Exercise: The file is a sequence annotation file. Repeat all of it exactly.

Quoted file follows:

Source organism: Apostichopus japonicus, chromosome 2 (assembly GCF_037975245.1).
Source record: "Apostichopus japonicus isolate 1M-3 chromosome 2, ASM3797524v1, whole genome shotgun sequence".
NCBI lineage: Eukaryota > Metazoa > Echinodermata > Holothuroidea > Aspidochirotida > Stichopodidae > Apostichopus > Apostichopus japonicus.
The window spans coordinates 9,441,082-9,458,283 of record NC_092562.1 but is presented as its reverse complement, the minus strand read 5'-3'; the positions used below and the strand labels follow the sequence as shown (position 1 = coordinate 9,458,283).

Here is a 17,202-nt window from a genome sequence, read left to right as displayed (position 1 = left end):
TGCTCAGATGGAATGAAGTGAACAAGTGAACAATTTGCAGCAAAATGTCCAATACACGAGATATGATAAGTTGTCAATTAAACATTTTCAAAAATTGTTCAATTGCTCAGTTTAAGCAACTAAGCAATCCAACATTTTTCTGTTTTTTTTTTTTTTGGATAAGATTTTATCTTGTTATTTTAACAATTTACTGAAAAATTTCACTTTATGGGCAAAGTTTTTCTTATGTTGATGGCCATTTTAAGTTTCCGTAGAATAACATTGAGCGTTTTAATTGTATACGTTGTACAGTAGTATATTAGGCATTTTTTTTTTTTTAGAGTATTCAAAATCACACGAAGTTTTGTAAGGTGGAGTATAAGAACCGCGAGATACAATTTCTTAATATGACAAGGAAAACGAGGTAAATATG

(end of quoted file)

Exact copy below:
Source organism: Apostichopus japonicus, chromosome 2 (assembly GCF_037975245.1).
Source record: "Apostichopus japonicus isolate 1M-3 chromosome 2, ASM3797524v1, whole genome shotgun sequence".
NCBI lineage: Eukaryota > Metazoa > Echinodermata > Holothuroidea > Aspidochirotida > Stichopodidae > Apostichopus > Apostichopus japonicus.
The window spans coordinates 9,441,082-9,458,283 of record NC_092562.1 but is presented as its reverse complement, the minus strand read 5'-3'; the positions used below and the strand labels follow the sequence as shown (position 1 = coordinate 9,458,283).

Here is a 17,202-nt window from a genome sequence, read left to right as displayed (position 1 = left end):
TGCTCAGATGGAATGAAGTGAACAAGTGAACAATTTGCAGCAAAATGTCCAATACACGAGATATGATAAGTTGTCAATTAAACATTTTCAAAAATTGTTCAATTGCTCAGTTTAAGCAACTAAGCAATCCAACATTTTTCTGTTTTTTTTTTTTTTGGATAAGATTTTATCTTGTTATTTTAACAATTTACTGAAAAATTTCACTTTATGGGCAAAGTTTTTCTTATGTTGATGGCCATTTTAAGTTTCCGTAGAATAACATTGAGCGTTTTAATTGTATACGTTGTACAGTAGTATATTAGGCATTTTTTTTTTTTTAGAGTATTCAAAATCACACGAAGTTTTGTAAGGTGGAGTATAAGAACCGCGAGATACAATTTCTTAATATGACAAGGAAAACGAGGTAAATATG